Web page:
The One-Week Wife by Patricia Kay is a fairly quick read, a great choice for those with limited reading time. Ms. Kay has delivered a book that is well-written and filled it with fantastic characters. Felicity and Reid's story is packed with drama, humor and spice. I enjoyed reading The One-Week Wife and look forward to reading more from Patricia Kay in the future. The One-Week Wife is book 3 of the Secret Lives Of Society Wives Series but can be read as a standalone. This is a complete book, not a cliff-hanger.
I read a print copy of this book.
Wow. I can see why many are calling Roisin Meaney the new Maeve Binchy. I really enjoyed this one a lot.
We get to follow a cast of characters through one week taking place in the Kilpatrick, Ireland. Not everyone gets a happy ending, and some people still seem to be obtuse as hell at the end of the book, but I really enjoyed this one.
The main characters are:
May, dealing with heartbreak, moved to Kilpatrick and doing odd jobs to support herself and her father.
Pam, takes care of May's father while she is out at work and is dealing with some things with her husband Jack which are causing her to be worried about their future.
Bernard who is the local florist and scared that someone is out to get him and his live in lover are a couple who are dealing with someone who is focused on hurting them because they are gay.
Paddy who is in love with May though he's never formally met her.
Paul who is ready to throw away his life due to a fling.
Carmel who is obsessed with Paul.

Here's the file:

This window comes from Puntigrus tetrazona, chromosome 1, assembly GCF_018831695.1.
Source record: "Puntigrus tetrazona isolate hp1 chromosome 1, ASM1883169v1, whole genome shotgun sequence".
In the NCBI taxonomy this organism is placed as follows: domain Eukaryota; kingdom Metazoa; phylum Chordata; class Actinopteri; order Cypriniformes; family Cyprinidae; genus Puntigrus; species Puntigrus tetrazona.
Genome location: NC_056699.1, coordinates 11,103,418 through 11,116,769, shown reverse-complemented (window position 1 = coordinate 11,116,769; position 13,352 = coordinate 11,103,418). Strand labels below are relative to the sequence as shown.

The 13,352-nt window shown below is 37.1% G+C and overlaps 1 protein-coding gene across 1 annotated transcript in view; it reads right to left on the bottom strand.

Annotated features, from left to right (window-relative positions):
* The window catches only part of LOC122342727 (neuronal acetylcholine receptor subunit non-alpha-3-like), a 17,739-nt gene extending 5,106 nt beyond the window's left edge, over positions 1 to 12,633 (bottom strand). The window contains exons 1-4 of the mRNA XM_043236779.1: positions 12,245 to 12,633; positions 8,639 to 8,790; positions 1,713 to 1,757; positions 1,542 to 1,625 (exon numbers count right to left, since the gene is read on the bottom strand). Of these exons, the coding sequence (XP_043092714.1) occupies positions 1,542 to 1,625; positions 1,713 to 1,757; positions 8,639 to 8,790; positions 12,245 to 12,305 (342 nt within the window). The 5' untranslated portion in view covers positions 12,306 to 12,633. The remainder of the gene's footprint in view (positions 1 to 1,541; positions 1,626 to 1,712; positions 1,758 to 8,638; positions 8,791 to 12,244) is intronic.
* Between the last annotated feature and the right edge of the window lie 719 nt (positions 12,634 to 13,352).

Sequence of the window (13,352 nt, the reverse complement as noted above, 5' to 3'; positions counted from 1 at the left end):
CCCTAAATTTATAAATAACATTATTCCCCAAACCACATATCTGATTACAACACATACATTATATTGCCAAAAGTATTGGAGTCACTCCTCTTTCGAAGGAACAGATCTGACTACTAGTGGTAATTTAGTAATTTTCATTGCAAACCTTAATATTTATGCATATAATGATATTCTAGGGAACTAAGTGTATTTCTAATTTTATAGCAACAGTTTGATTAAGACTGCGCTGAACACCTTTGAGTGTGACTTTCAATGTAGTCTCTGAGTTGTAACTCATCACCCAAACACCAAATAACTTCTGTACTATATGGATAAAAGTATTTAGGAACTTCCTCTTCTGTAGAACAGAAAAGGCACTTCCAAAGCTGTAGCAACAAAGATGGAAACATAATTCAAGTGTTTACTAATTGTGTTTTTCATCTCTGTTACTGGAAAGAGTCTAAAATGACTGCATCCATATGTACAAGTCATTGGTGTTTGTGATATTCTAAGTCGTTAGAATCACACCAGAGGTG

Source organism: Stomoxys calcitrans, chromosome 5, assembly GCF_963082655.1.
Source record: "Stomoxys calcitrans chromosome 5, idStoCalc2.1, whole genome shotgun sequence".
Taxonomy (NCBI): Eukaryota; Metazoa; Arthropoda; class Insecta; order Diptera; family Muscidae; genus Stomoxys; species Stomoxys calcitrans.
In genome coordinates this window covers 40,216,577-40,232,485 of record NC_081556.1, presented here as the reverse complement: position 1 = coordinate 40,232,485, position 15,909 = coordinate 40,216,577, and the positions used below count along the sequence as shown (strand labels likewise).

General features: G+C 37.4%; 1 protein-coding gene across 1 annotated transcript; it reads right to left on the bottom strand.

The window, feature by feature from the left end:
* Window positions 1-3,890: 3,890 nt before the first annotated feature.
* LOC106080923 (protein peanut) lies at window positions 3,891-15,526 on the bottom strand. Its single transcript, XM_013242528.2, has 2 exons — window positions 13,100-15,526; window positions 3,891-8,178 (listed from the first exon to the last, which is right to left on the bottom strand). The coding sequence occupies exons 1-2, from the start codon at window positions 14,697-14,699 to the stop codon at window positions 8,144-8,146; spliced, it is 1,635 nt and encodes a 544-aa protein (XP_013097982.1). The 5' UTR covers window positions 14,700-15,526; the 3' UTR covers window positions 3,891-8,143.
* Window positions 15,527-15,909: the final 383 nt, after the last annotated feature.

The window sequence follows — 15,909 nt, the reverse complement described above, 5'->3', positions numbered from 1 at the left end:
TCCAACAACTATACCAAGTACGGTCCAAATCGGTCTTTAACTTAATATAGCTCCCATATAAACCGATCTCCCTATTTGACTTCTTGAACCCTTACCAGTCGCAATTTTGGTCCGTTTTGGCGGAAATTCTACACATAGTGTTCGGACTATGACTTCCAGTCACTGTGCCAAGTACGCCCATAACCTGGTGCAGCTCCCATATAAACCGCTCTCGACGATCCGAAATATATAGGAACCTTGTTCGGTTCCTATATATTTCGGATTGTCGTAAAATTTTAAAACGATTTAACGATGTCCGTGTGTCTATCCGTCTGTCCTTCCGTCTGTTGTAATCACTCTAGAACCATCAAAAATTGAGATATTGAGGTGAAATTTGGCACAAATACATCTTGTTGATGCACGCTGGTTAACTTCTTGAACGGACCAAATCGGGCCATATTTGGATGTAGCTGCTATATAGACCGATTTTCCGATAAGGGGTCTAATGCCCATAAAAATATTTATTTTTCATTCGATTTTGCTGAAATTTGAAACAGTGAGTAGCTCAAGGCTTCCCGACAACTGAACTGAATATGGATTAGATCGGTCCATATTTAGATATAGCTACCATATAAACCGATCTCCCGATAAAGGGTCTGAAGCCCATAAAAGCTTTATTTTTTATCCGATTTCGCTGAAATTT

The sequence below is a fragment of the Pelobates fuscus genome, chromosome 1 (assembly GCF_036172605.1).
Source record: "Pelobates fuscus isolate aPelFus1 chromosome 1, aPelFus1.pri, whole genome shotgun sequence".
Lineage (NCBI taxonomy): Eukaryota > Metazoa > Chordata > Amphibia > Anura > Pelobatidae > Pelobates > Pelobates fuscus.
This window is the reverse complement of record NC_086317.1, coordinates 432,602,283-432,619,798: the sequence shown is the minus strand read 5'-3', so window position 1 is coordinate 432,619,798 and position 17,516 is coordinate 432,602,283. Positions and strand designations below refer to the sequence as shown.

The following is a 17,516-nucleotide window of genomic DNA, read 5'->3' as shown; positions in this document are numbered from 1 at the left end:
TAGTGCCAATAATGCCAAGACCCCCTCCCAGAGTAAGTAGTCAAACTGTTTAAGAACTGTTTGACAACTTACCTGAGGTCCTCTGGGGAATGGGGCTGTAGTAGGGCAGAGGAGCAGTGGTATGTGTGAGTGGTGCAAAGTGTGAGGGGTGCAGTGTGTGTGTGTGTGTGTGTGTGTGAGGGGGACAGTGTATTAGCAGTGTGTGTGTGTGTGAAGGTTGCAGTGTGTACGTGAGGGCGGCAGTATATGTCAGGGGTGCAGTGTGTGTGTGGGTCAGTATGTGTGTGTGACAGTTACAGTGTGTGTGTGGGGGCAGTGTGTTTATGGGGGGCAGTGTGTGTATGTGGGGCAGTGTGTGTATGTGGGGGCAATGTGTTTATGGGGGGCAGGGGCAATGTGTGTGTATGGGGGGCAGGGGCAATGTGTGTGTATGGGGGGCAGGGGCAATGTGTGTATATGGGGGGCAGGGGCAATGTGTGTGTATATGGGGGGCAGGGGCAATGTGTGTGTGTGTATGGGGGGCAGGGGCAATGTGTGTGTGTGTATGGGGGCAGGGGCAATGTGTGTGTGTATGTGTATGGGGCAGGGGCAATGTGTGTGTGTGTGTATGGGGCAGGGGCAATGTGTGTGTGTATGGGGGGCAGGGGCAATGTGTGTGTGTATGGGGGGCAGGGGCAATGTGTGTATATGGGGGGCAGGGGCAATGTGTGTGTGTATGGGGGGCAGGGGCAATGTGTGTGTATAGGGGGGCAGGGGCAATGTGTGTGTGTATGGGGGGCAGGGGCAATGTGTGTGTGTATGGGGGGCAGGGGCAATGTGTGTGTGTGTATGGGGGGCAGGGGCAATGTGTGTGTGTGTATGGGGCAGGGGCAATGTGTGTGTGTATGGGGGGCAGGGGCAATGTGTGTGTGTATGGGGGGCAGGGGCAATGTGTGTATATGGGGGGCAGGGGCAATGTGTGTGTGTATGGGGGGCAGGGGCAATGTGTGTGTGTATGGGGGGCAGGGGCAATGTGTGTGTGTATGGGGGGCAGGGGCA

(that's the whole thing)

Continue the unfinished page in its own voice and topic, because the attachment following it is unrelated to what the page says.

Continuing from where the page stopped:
Marjorie who doesn't know how to talk to her daughter anymore.
There are some other characters that we get to see in this one, but I don't want to spoil too much. I really did enjoy everyone (even the characters who were doing terrible things).
The writing was really good and I got a kick out of following these characters for a full week. I loved the ins and outs of everyone and how everything ends up being connected in the end around a single event.
The flow actually is good in this one even though we go back and forth between characters. Meaney does a good job with everyone's voices so no character sounds exactly like the other one. She also helpfully makes sure she calls out who is "speaking" when the passage switches between people. I didn't find that necessary though to include due to how different everyone sounds.
The setting of Kilpatrick felt small at times, but I think it was supposed to due to us following about 10 characters (here and there) throughout the book.
I loved how the ending we get leaves things up in the air, but we can guess what happens next. I would love to read about this group in a sequel someday.